17. So I take it they got tired of investigating steroid use in baseball?

    Good thing we can count on these wise solons to apply their enlightened wisdom to pop culture while the executive branch wages undeclared wars everywhere.

    Whatever would we do without these TOP MEN?

  18. *points finger*

    “Let me start by telling you this: I have never suppressed any kind of conservative news, period. I don’t know how to say it any more clearly than that. Never.”

    1. ‘And now, on the advice of my lawyers, I invoke my rights under the Fifth Amendment and I will not be answering any of your questions. Good day, sirs.

  19. Oh, Goddammit. Congress needs to butt the fuck out of this. Assuming Facebook’s “Trending” section’s political bias is a problem, it should be left to users to resolve.

  20. Jesus H. Christ Republicans, get over yourself. Can any politician ever learn “you today, me tomorrow”?

    1. You funny, Paul.

    2. Can any politician ever learn “you today, me tomorrow”?

      No, no they can’t. They’ll all be shocked, SHOCKED I TELL YOU, when the Democraps go after Drudge Report and Breitbart whenever they take back Congress.

      These jackasses are incapable of ever learning anything.

    3. as if this guy is inventing this novel new idea?

  21. Feds pay researcher to have bee sting his penis
    http://www.washingtontimes.com…..his-penis/

    So many directions the commentariat can go with this one.

    1. Shakespeare sort of had a quote about this in King Lear:

      “How sharper than a bee’s penile sting it is to have a thankless research grant panel!”

    2. Perhaps the most outrageous item Mr. Flake identified was a study that concluded Democratic women in Congress were less feminine than Republican women. That bit of research, which even went so far as to identify the lawmakers thought to score low on the femininity test, was part of a $50,000 National Science Foundation grant to the University of California-Los Angeles.

      Debbie Wasserman Pebbleteeth blew the downward curve.

      1. Debbie Wasserman Pebbleteeth blew…

        *vomits uncontrollably* GOD DAMMIT, SF!

        1. The Democratic Party chose her to be the face of their national committee.

        2. It’d be like sticking your dick in a rock tumbler.

          1. It’d be like sticking your dick in a rock tumbler.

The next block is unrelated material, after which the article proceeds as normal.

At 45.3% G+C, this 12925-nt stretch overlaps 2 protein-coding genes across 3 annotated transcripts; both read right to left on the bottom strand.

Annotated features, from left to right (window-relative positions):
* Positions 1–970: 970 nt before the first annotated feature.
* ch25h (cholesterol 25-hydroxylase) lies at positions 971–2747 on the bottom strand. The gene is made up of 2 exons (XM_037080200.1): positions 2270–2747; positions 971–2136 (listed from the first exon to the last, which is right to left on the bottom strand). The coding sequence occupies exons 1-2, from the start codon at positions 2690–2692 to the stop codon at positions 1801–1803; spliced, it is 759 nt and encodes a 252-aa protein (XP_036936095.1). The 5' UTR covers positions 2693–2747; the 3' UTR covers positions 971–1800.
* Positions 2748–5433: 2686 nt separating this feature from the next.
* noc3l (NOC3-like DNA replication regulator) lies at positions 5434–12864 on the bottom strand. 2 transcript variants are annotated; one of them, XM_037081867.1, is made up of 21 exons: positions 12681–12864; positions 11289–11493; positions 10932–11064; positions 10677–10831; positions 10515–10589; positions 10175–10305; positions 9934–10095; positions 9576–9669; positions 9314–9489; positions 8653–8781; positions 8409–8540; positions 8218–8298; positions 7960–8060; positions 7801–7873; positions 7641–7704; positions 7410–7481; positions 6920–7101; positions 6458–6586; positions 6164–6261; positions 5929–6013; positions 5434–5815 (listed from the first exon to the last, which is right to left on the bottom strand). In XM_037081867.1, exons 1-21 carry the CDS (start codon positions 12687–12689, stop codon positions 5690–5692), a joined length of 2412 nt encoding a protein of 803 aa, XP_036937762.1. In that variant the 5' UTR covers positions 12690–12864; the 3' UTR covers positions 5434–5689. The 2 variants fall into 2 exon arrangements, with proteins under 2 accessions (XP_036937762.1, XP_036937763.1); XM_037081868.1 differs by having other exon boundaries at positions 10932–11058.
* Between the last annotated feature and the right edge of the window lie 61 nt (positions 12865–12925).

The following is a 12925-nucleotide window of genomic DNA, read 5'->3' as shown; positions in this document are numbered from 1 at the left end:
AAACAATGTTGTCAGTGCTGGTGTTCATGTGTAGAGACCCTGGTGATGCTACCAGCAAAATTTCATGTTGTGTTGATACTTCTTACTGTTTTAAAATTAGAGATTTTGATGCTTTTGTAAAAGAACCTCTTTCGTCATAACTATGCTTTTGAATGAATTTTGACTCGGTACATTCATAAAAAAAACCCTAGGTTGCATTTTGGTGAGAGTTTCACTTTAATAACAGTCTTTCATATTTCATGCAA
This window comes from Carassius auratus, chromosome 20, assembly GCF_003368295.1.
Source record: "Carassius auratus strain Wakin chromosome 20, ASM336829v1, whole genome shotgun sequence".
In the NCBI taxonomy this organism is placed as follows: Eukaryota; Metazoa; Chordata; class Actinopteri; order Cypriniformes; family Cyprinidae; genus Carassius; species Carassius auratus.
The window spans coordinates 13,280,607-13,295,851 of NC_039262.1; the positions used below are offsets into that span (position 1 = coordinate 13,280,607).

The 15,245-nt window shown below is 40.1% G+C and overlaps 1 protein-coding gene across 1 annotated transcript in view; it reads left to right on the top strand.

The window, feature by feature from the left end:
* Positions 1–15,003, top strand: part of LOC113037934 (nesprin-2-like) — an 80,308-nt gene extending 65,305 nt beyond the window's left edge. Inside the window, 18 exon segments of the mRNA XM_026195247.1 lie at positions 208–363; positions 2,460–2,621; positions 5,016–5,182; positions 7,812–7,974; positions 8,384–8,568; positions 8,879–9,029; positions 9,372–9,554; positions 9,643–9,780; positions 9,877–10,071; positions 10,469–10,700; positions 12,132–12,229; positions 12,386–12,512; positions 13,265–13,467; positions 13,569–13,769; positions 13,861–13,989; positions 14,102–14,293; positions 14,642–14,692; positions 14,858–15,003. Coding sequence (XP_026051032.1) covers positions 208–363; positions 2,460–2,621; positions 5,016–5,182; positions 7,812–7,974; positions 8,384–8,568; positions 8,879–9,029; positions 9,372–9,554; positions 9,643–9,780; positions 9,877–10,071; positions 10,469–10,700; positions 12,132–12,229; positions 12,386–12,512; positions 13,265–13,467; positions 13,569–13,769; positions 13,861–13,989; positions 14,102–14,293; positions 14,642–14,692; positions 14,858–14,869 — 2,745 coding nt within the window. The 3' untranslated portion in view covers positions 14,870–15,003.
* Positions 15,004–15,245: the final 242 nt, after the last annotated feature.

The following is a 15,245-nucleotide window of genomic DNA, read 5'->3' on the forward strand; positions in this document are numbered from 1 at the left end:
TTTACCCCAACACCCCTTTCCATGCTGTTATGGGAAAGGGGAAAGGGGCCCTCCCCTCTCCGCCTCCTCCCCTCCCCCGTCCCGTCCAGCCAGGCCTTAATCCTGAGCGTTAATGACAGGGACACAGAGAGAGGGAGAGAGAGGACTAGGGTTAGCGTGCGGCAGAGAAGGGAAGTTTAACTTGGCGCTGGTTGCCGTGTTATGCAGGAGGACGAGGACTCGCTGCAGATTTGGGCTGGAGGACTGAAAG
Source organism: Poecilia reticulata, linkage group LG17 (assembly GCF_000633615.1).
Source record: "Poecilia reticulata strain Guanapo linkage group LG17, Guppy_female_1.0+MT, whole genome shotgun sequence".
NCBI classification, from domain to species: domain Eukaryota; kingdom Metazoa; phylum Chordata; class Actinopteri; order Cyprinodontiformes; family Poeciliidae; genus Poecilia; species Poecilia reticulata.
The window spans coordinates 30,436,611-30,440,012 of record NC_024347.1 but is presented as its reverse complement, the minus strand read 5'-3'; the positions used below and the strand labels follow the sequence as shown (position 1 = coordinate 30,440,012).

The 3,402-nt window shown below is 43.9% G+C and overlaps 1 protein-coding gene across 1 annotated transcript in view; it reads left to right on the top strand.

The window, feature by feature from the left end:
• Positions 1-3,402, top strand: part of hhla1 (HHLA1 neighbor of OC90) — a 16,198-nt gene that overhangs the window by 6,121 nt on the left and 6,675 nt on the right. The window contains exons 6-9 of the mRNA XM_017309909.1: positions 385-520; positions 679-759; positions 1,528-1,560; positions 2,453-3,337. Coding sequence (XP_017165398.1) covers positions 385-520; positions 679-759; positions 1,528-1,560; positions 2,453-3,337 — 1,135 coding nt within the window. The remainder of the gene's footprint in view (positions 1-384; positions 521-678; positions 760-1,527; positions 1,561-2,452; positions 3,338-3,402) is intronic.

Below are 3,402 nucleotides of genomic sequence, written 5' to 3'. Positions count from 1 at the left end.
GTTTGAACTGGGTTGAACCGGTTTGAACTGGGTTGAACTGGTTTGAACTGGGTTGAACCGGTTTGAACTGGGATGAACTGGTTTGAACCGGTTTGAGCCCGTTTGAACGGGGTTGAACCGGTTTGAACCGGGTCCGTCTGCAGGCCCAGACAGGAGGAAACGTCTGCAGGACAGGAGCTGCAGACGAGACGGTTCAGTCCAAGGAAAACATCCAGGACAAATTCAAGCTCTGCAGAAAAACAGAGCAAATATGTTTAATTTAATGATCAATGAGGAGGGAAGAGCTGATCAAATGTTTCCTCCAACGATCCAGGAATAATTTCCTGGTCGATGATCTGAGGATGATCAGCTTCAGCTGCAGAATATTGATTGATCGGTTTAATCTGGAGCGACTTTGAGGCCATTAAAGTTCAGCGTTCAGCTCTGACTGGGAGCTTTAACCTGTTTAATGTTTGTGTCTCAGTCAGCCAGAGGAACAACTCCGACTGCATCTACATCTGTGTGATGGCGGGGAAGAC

It’d hurt but your dick would look awesome afterwards?

      2. Phrasing!

    3. shit, I wish I’d gotten paid when I was 5 and a bee stung me in the scrotum

  22. I can picture some septuagenarian senatorial dotard right now:

    “So you are claiming this Facebook publication is only available on this so-called Internet, right? That is something people normally see on their computers, correct Mr. Zuckerberger? Are you therefore claiming, sir, that my local newsagent can’t set aside the latest issue of Facebook for me to pickup on my way home? I remind you, sonny, that you are under oath here.”

    1. Thanks for using “dotard.” That’s a good word we should revive. Prepare for accusations of ageism and ableism, though.

      1. Do? A Tard? A Female Tard?

        1. Re (pronounced with a long e), a drop of golden derp.

  23. Why does anyone take this shit seriously? It’s grandstanding for a few slaps on the back.

    1. The best I can say about that is probably. But it’s still a waste of resources for those hauled in front of Congress to defend themselves. It’s still bad publicity and harms those involved.

      I don’t consider any talk on this subject a joke given the pressure we already see governments exert on service providers. Or that a lot of people would see the first amendment neutered. Or that it’s probably only a matter of time until the FCC claims the right to censor online content the way it does the airwaves.

      1. So, you’re saying government abusing its power to faux punish its enemies and give its constituents a false sense of victory in a shadow puppet play is bad?

        Where you been the last 100 years? Same as it ever was for the right.

        1. That, and I actually think there’s a real chance it does escalate and lead to worse stupidity.

  24. In the letter to Zuckerberg, Thune requested this information by “no later than May 24,” and also asked for the “employees responsible for Trending Topics” to appear in Washington to brief the Committee.

    If I were Zuckerberg, I’d tell the Senator to go fuck himself.

    1. “Dear Senator Thorn:

      Re: your letter concerning the trending news feed